Opinion

Hiring and Retaining the New Supply Chain Workforce

Hiring and Retaining the New Supply Chain Workforce

Skills requirements for the supply chain workforce are changing fast, driven mainly by the growth in globalisation and the technology advances which will continue to transform the way supply chains operate. Moreover, tribal knowledge; the inherent wisdom acquired and held by veteran employees, is under threat as industries feel the effect of an aging workforce. As recently revealed in Logistics Bureau’s 2015 Australian Supply Chain Report, the logistics and warehousing sector fields a workforce comprising nearly 40% of employees over 45 years of age.   The New Supply Chain Workforce: What’s Changing? Careers in supply chain are in demand, but still there is a shortage of candidates with the right mix of skills to be effective at a transformational time in the industry. In short, supply chain companies need more generalists, but can’t afford to lose the specialist knowledge held by employees who may soon step down from full-time employment and enjoy their well earned retirements. It’s pretty much a seller’s market out there too, so if your company can’t offer something to make it stand out from other supply chain workforce buyers, hiring top talent isn’t going to be easy. Similarly, retention can be tricky when other employers are trying to lure your best employees away.   Preparing the New Supply Chain Workforce So what does it take to hire and retain the right talent in 2016 and beyond? Three words can answer that question—visualise, prioritise, and collaborate! Visualise: Perhaps I should really say “help employees to visualise”. What I’m talking about here is providing clarity around the potential career path of each individual in the supply chain workforce. Give your employees a view of their growth opportunities within your organisation. Companies which do this enjoy better employee engagement and retention. Prioritise: Unless your company is very small indeed, it’s time to shift the approach to recruitment and raise its priority. If you want to hire the best talent you can afford, waiting until you have an appointment to fill is probably a mistake. Companies which have the most success in hiring for the new supply chain workforce are those which remain constantly on the lookout for recruits. When openings do become available, those companies already have their finger on the pulse and target potential talent which they’ve already identified. Collaborate: The need for collaboration kicks in when your new hires are on board. Don’t waste any time...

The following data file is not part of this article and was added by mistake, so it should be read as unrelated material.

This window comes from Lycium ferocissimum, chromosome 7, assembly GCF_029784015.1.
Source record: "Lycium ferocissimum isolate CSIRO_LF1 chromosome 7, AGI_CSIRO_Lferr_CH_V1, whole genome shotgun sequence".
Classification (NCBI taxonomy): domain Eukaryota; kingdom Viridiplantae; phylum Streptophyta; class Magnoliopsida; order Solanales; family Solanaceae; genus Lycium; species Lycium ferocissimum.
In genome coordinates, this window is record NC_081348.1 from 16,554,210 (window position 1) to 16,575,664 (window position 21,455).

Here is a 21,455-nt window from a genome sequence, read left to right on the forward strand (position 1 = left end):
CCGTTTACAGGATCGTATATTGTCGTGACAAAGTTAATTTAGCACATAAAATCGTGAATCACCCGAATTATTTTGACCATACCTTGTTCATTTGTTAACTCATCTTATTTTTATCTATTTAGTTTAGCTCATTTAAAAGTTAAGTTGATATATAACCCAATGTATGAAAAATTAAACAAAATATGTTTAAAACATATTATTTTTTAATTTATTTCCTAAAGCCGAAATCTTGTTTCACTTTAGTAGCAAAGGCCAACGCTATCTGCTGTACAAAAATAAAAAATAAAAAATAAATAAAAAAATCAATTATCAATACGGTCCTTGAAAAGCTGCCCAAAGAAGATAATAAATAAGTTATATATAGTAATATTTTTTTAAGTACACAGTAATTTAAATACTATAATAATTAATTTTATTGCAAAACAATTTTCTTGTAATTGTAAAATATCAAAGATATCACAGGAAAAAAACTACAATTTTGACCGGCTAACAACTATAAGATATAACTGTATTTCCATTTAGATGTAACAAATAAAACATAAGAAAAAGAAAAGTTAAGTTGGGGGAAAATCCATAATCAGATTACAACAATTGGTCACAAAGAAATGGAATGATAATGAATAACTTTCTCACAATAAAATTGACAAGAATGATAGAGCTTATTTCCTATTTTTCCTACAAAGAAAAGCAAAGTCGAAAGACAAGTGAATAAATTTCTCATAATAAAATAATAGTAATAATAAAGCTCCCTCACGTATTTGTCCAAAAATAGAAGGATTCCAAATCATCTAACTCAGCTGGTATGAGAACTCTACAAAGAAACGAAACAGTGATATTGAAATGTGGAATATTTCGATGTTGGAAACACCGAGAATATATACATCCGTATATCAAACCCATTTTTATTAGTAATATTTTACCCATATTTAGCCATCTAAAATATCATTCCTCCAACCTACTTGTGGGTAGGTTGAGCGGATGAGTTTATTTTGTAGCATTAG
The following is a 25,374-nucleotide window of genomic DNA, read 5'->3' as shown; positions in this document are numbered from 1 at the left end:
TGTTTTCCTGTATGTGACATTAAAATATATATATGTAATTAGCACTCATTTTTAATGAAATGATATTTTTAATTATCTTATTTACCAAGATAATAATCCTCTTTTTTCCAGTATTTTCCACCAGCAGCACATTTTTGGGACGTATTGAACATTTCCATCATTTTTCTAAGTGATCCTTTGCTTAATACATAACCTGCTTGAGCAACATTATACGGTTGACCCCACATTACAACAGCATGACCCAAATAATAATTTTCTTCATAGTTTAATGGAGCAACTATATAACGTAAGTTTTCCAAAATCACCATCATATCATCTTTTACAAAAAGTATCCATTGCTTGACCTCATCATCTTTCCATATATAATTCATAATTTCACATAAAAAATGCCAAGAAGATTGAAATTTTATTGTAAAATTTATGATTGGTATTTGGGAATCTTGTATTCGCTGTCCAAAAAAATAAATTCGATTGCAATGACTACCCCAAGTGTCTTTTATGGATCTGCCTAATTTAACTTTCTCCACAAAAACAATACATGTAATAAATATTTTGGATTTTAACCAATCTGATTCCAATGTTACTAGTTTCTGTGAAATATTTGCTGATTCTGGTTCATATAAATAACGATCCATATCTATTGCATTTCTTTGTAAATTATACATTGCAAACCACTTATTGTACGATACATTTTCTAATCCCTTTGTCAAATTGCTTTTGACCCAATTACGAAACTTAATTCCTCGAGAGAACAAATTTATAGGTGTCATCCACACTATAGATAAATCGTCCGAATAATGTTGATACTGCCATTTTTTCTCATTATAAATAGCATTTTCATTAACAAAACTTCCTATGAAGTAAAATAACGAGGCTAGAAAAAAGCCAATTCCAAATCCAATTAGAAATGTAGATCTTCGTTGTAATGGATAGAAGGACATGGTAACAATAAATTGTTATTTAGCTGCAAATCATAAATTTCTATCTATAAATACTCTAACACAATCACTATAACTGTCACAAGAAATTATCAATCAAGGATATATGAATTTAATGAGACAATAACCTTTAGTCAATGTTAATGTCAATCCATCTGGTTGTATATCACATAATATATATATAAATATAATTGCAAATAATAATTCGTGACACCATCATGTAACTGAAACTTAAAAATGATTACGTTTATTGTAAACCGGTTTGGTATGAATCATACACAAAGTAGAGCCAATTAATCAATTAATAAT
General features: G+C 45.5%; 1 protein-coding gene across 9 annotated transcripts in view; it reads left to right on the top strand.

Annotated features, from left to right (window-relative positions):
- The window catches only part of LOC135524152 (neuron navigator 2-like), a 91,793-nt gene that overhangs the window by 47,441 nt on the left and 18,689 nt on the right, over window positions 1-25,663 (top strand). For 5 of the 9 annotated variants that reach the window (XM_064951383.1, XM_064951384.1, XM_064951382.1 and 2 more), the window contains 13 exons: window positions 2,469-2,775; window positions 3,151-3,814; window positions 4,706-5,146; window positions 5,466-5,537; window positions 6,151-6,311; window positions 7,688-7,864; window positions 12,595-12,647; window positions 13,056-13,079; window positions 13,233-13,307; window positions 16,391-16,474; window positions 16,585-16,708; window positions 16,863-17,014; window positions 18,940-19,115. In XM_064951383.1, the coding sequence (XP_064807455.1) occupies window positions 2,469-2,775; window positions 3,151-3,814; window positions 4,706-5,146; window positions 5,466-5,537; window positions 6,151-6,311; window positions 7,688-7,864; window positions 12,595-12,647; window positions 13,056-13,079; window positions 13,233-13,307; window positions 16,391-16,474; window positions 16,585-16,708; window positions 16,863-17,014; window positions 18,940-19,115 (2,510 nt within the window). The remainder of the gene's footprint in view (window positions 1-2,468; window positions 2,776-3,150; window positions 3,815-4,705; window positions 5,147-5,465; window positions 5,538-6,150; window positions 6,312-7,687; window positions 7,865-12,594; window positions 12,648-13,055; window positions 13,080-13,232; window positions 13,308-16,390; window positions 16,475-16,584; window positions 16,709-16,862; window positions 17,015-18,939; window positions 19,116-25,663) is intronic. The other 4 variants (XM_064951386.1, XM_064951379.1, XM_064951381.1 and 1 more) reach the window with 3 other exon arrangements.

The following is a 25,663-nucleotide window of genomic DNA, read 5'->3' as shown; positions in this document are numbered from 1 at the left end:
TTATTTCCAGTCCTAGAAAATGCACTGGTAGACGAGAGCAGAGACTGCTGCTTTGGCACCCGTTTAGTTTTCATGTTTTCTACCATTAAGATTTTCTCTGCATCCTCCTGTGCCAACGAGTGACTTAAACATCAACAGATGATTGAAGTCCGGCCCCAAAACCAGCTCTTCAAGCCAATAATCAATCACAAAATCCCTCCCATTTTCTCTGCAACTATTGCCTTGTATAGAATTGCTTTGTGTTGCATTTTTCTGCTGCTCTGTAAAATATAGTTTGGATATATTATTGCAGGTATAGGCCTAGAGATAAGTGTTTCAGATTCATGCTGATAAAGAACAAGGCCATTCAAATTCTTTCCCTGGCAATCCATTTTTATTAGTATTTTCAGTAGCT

Read More

Has Ecommerce Supersized the Supply Chain Warehouse?

Has Ecommerce Supersized the Supply Chain Warehouse?